Some like to say that characterizing homeless people as addicts serves no purpose but continuing to keep the homeless down as a marginalized class. But the fact remains that there is a large overlap between drug abusers and the homeless, with some numbers suggesting as many as 80 percent of homeless people are also drug abusers. With this degree of prevalence, it is crucial that we learn more about homeless people on drugs.
Profile of a Homeless Addict?
Unfortunately, there really is no one-size-fits-all demographic into which the "standard" homeless addict fits. Just as there are different types of drugs, which appeal to different types of people, so too are there many different homeless individuals, of a variety of ages, races, and occupation, who may be more or less prone to addiction based on prior personal or family history. It is therefore difficult to suggest a single treatment protocol for all homeless drug users.
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In addition to the hurdles faced by any addicted person on the road to recovery, homeless persons who are also addicts have some unique challenges holding them back which must be addressed alongside the dependence issues if recovery is to be successfully achieved. Lack of access to medical care may lead a person to self-medicate, and in the absence of counseling, homeless persons are more likely to relapse. Unemployment among the homeless may also be responsible for the higher percentage of drug users, as the stresses of that condition can lead to a host of self-destructive behaviors.
Addiction and Crime
As more and more inmates crowd our prisons, the relationship between drug use, homelessness, and crime rates becomes ever more relevant. It has been shown that although drug addiction treatment plans may have a relatively high initial startup cost, they are better for the local and national economy in the long run. The current standard emphasizes incarceration over rehabilitation, but by turning our attention to the healing process, we may find both homelessness and drug addiction numbers dropping rapidly.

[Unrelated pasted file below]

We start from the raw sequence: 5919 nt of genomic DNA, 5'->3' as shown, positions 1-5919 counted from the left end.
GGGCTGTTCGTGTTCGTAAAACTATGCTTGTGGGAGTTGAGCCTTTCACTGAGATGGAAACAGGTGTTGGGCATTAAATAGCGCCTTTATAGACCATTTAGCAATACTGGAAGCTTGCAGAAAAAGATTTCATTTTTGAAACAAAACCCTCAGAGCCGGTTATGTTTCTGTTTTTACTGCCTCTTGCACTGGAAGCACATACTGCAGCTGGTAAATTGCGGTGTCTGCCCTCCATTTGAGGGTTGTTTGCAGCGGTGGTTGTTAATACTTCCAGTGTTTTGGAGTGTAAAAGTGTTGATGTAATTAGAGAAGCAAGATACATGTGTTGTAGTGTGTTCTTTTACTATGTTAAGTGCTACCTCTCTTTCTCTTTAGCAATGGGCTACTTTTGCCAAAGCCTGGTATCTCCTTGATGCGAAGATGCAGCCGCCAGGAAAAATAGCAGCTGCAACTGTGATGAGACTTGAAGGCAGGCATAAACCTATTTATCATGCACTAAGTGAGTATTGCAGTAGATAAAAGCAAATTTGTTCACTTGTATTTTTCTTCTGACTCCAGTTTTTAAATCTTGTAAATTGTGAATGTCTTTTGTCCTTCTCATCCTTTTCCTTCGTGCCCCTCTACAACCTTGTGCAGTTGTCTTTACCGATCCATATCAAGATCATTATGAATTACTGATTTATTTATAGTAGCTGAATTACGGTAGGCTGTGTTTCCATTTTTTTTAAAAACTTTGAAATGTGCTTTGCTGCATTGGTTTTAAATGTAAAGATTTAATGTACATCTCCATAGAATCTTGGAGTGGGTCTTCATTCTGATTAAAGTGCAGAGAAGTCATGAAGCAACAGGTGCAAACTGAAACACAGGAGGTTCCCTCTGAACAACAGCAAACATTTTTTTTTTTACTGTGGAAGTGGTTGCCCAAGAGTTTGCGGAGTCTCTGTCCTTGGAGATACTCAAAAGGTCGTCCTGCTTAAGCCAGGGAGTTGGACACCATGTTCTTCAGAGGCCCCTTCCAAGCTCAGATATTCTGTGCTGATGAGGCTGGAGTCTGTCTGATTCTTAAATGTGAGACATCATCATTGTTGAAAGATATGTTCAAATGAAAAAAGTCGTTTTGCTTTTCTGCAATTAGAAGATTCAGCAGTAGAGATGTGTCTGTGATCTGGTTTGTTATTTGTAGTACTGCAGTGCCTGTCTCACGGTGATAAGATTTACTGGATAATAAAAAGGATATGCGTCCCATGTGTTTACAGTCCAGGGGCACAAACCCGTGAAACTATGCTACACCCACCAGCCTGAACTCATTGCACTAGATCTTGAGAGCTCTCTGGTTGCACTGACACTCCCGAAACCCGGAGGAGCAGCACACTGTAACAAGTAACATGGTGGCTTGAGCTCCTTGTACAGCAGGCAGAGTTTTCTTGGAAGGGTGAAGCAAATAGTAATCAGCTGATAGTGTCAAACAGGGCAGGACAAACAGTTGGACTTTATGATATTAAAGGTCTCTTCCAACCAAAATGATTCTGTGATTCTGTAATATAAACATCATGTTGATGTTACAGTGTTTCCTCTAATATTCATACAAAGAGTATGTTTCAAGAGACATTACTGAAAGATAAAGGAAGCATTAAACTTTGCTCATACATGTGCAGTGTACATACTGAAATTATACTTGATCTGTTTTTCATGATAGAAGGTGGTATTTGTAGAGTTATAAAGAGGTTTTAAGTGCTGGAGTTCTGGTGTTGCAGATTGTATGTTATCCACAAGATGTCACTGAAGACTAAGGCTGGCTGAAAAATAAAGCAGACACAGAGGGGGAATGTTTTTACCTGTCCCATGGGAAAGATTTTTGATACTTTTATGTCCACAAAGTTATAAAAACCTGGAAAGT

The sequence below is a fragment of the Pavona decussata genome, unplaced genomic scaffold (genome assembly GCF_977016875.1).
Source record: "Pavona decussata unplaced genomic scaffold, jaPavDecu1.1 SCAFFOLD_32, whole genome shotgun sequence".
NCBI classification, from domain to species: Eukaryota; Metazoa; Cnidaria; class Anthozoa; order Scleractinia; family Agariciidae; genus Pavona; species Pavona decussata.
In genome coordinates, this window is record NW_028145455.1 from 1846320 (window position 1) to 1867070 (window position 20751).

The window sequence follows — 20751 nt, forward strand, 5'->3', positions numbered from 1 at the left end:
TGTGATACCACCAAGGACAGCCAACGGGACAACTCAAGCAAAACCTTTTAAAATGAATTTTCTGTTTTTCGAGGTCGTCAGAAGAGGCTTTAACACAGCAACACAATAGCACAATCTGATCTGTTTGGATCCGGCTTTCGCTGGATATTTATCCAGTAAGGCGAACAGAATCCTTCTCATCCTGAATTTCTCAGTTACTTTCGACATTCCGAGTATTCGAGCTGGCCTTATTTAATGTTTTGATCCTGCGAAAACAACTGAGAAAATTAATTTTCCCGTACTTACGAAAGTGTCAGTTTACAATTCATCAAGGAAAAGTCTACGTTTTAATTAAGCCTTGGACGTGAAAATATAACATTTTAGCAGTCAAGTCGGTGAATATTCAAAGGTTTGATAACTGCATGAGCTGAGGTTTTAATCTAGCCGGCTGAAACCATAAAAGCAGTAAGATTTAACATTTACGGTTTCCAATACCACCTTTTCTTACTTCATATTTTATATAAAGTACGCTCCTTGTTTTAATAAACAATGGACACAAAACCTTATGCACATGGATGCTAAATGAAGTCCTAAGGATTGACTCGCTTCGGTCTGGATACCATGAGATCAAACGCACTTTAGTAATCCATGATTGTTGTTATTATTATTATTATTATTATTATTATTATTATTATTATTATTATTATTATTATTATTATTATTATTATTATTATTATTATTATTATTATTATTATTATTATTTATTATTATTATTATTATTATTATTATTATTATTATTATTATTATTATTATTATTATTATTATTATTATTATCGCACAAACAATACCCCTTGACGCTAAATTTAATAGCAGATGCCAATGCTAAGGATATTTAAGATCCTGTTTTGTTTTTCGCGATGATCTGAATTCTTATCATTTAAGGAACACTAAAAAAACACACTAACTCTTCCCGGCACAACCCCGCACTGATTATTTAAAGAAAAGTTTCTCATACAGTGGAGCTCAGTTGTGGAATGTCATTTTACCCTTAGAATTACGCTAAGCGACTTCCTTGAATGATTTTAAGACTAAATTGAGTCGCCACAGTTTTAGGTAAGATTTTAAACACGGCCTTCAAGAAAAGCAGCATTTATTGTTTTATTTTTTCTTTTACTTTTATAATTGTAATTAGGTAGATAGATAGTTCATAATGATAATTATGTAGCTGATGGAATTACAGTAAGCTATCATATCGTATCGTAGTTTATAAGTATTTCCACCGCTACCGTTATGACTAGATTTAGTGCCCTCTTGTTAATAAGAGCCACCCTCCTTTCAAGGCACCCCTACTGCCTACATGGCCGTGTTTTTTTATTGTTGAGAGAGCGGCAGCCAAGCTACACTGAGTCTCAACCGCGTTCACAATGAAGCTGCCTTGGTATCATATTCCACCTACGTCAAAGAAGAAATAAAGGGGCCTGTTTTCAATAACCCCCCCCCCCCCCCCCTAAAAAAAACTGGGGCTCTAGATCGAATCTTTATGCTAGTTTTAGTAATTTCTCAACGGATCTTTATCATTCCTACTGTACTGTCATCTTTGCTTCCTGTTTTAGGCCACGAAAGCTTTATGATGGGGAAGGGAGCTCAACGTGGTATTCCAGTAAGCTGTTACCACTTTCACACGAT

If recent research has taught us anything, it is that programs for either drug addiction or homelessness are less helpful on their own than they are together. Every large community should have comprehensive resources to help teach addicts how to improve their lives in areas like personal finance and relationship building, while simultaneously addressing the issue of homelessness. Because the two conditions reinforce one another, only by tackling them together can you hope to improve patient outcomes.
When describing the overlapping states of homelessness and drug addiction, we have to walk a fine line. On the one hand, it is unnecessarily polite to assume that no homeless persons have co-occurring substance abuse problems, but on the other, we don't want to impose a treatment regimen upon homeless persons just because it worked for a different group; the homeless have other issues that need to be treated alongside their addiction. Instead of pigeon-holing people into a "homeless addict" category, then, we would do well to ask how an intervention program should be modified for each participant. The more we know about homeless people on drugs, the more we can write treatment plans to their specific needs. As increased levels of customization have been linked to improved outcomes, the excuses for a cookie-cutter approach to community healthcare are flimsy, at best.